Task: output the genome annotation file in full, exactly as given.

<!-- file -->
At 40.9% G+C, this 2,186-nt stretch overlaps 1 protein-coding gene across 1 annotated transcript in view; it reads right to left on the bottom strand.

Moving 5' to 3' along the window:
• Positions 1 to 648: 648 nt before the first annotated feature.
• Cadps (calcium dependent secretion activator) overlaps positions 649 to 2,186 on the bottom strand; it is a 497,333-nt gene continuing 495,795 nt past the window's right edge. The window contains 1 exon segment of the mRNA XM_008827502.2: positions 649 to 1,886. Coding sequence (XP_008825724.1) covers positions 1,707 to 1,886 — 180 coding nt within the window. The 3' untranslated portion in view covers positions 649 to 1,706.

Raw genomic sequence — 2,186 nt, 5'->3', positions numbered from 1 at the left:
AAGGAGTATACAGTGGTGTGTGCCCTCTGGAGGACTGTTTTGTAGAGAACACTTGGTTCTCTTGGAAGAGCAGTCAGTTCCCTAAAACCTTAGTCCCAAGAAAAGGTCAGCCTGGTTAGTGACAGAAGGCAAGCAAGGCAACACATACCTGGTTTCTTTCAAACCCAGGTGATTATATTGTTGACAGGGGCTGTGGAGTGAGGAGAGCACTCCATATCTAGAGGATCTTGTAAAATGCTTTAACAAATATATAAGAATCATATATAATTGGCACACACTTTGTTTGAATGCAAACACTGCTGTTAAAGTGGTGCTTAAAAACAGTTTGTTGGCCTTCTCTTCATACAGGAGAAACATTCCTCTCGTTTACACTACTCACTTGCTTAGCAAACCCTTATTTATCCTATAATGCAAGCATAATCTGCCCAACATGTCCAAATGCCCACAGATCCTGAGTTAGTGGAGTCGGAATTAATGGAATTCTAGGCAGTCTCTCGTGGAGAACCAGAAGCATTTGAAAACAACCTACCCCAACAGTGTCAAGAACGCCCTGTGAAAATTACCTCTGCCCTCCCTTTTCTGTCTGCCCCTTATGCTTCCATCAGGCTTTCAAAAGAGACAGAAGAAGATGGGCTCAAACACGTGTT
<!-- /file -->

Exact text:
At 40.9% G+C, this 2,186-nt stretch overlaps 1 protein-coding gene across 1 annotated transcript in view; it reads right to left on the bottom strand.

Moving 5' to 3' along the window:
• Positions 1 to 648: 648 nt before the first annotated feature.
• Cadps (calcium dependent secretion activator) overlaps positions 649 to 2,186 on the bottom strand; it is a 497,333-nt gene continuing 495,795 nt past the window's right edge. The window contains 1 exon segment of the mRNA XM_008827502.2: positions 649 to 1,886. Coding sequence (XP_008825724.1) covers positions 1,707 to 1,886 — 180 coding nt within the window. The 3' untranslated portion in view covers positions 649 to 1,706.

Raw genomic sequence — 2,186 nt, 5'->3', positions numbered from 1 at the left:
AAGGAGTATACAGTGGTGTGTGCCCTCTGGAGGACTGTTTTGTAGAGAACACTTGGTTCTCTTGGAAGAGCAGTCAGTTCCCTAAAACCTTAGTCCCAAGAAAAGGTCAGCCTGGTTAGTGACAGAAGGCAAGCAAGGCAACACATACCTGGTTTCTTTCAAACCCAGGTGATTATATTGTTGACAGGGGCTGTGGAGTGAGGAGAGCACTCCATATCTAGAGGATCTTGTAAAATGCTTTAACAAATATATAAGAATCATATATAATTGGCACACACTTTGTTTGAATGCAAACACTGCTGTTAAAGTGGTGCTTAAAAACAGTTTGTTGGCCTTCTCTTCATACAGGAGAAACATTCCTCTCGTTTACACTACTCACTTGCTTAGCAAACCCTTATTTATCCTATAATGCAAGCATAATCTGCCCAACATGTCCAAATGCCCACAGATCCTGAGTTAGTGGAGTCGGAATTAATGGAATTCTAGGCAGTCTCTCGTGGAGAACCAGAAGCATTTGAAAACAACCTACCCCAACAGTGTCAAGAACGCCCTGTGAAAATTACCTCTGCCCTCCCTTTTCTGTCTGCCCCTTATGCTTCCATCAGGCTTTCAAAAGAGACAGAAGAAGATGGGCTCAAACACGTGTT